Social media addiction coincided with the trend in American parenting of overprotecting our children, what Dr. Haidt calls safteyism which he discussed in his book, The Coddling of the American Mind (written with Greg Lukianoff, President of the Foundation for Individual Rights and Expression (FIRE)) even though crimes and violence against children had been declining for decades. The result has been the overprotection of children in the real world where they need the experiences in order to become well-adjusted adults and a lack of protection in the virtual world which has become the playground of adult perverts that inhabit these platforms.


As Dr. Haidt said, “We decided the real world was so full of dangers that children should not be allowed to explore it without adult supervision, even though the risks to children from crime, violence, drunk drivers, and most other sources have dropped steeply since the 1990s. At the same time, it seemed like too much of a bother to design and require age-appropriate guardrails for kids online, so we left children free to wander through the Wild West of the virtual world, where threats to children abounded.”


Many of the beliefs of our young people that result from the psychological pathologies of social media addiction mirror the pathologies of the progressive woke ideology. Of course, young people tend toward leftism until their frontal lobes develop and they actually have to earn a living, pay taxes  and raise a family.


Woke ideology (for the lack of a better name) is not a philosophy or ideology in the normal sense but rather an amalgam of various schools of thought that have little in common other than a visceral hatred of Western civilization and free-market capitalism. It began with the postmodern rejection of a western civilization based on objective truth and the scientific method as propounded by the pedophile philosopher Michel Foucault which joined with the convoluted legal concepts of Critical Theory and Critical Race Theory, both offshoots of Marxism attempting to explain the failures of communism and socialism across the globe. Add in identity politics, welfare dependency and broken families and you have woke ideology. It is more of a pathology than a philosophy or ideology, a bizarre rationalization that attempts to blame failure of some on the success of others.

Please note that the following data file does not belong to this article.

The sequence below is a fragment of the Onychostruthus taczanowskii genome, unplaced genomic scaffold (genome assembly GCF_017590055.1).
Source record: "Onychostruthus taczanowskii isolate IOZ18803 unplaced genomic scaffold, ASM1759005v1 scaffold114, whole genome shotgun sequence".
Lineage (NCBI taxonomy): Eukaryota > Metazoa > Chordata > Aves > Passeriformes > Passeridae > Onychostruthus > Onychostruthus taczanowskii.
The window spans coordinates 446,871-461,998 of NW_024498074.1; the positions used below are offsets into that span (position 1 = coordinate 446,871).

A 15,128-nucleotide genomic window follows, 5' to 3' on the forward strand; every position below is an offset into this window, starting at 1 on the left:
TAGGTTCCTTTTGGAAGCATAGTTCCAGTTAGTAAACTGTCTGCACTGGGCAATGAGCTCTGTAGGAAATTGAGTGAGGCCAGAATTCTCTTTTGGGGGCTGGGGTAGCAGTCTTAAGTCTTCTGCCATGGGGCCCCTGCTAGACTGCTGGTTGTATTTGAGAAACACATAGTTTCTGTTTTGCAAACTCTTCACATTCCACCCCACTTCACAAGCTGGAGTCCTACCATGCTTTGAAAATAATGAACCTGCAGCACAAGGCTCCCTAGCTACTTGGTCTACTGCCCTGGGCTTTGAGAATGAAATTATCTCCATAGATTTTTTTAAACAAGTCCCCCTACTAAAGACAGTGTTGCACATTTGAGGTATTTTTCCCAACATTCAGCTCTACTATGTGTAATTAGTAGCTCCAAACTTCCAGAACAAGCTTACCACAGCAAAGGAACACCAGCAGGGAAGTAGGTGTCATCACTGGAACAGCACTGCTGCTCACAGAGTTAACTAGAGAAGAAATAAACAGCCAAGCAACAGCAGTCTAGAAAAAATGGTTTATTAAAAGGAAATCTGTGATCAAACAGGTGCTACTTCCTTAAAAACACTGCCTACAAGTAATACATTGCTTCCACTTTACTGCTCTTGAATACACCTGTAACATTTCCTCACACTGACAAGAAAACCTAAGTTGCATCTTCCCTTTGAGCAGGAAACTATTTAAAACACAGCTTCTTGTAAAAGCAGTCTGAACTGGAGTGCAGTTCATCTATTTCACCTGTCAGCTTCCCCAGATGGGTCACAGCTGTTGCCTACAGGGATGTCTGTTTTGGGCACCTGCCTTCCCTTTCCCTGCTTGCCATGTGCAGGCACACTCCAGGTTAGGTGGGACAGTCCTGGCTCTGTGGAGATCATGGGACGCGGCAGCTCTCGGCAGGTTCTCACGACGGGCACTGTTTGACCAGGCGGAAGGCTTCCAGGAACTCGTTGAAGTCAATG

The origins of woke ideology predate the upsurge of phone-based anxiety and depression of young people in America and the West . The onslaught of diversity, equity and inclusion programs in schools, universities, corporations and government is conducted by adults of another generation that should know better. But the mass psychosis afflicting hordes of young people protesting the treatment of murdering terrorists dovetails nicely into woke’s rejection of objective truth. But the left is not alone is rejecting objective truth. The MAGA obsession with QAnon and other conspiracy theories is equally bizarre and reflects a similar rejection of objective truth.


The divisive partisanship afflicting America and much of the West these days, is at least partially driven by mass psychosis. These are not the people we want running our country.